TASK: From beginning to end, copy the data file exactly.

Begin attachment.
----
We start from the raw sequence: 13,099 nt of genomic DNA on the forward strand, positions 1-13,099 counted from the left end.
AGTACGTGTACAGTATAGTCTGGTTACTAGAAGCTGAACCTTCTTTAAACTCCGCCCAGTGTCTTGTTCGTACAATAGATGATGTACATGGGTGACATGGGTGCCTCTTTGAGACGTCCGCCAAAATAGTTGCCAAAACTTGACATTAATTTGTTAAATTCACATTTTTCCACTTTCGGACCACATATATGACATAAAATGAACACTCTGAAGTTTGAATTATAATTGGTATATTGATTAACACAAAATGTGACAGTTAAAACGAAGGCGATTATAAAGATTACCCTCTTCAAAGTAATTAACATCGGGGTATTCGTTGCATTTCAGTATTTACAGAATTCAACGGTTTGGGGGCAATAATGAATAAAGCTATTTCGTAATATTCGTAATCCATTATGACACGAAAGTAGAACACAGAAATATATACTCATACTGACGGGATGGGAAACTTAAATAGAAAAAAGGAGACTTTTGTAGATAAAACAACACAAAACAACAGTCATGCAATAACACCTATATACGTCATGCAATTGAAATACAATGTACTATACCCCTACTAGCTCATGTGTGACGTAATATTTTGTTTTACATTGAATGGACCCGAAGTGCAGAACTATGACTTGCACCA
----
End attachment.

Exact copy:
We start from the raw sequence: 13,099 nt of genomic DNA on the forward strand, positions 1-13,099 counted from the left end.
AGTACGTGTACAGTATAGTCTGGTTACTAGAAGCTGAACCTTCTTTAAACTCCGCCCAGTGTCTTGTTCGTACAATAGATGATGTACATGGGTGACATGGGTGCCTCTTTGAGACGTCCGCCAAAATAGTTGCCAAAACTTGACATTAATTTGTTAAATTCACATTTTTCCACTTTCGGACCACATATATGACATAAAATGAACACTCTGAAGTTTGAATTATAATTGGTATATTGATTAACACAAAATGTGACAGTTAAAACGAAGGCGATTATAAAGATTACCCTCTTCAAAGTAATTAACATCGGGGTATTCGTTGCATTTCAGTATTTACAGAATTCAACGGTTTGGGGGCAATAATGAATAAAGCTATTTCGTAATATTCGTAATCCATTATGACACGAAAGTAGAACACAGAAATATATACTCATACTGACGGGATGGGAAACTTAAATAGAAAAAAGGAGACTTTTGTAGATAAAACAACACAAAACAACAGTCATGCAATAACACCTATATACGTCATGCAATTGAAATACAATGTACTATACCCCTACTAGCTCATGTGTGACGTAATATTTTGTTTTACATTGAATGGACCCGAAGTGCAGAACTATGACTTGCACCA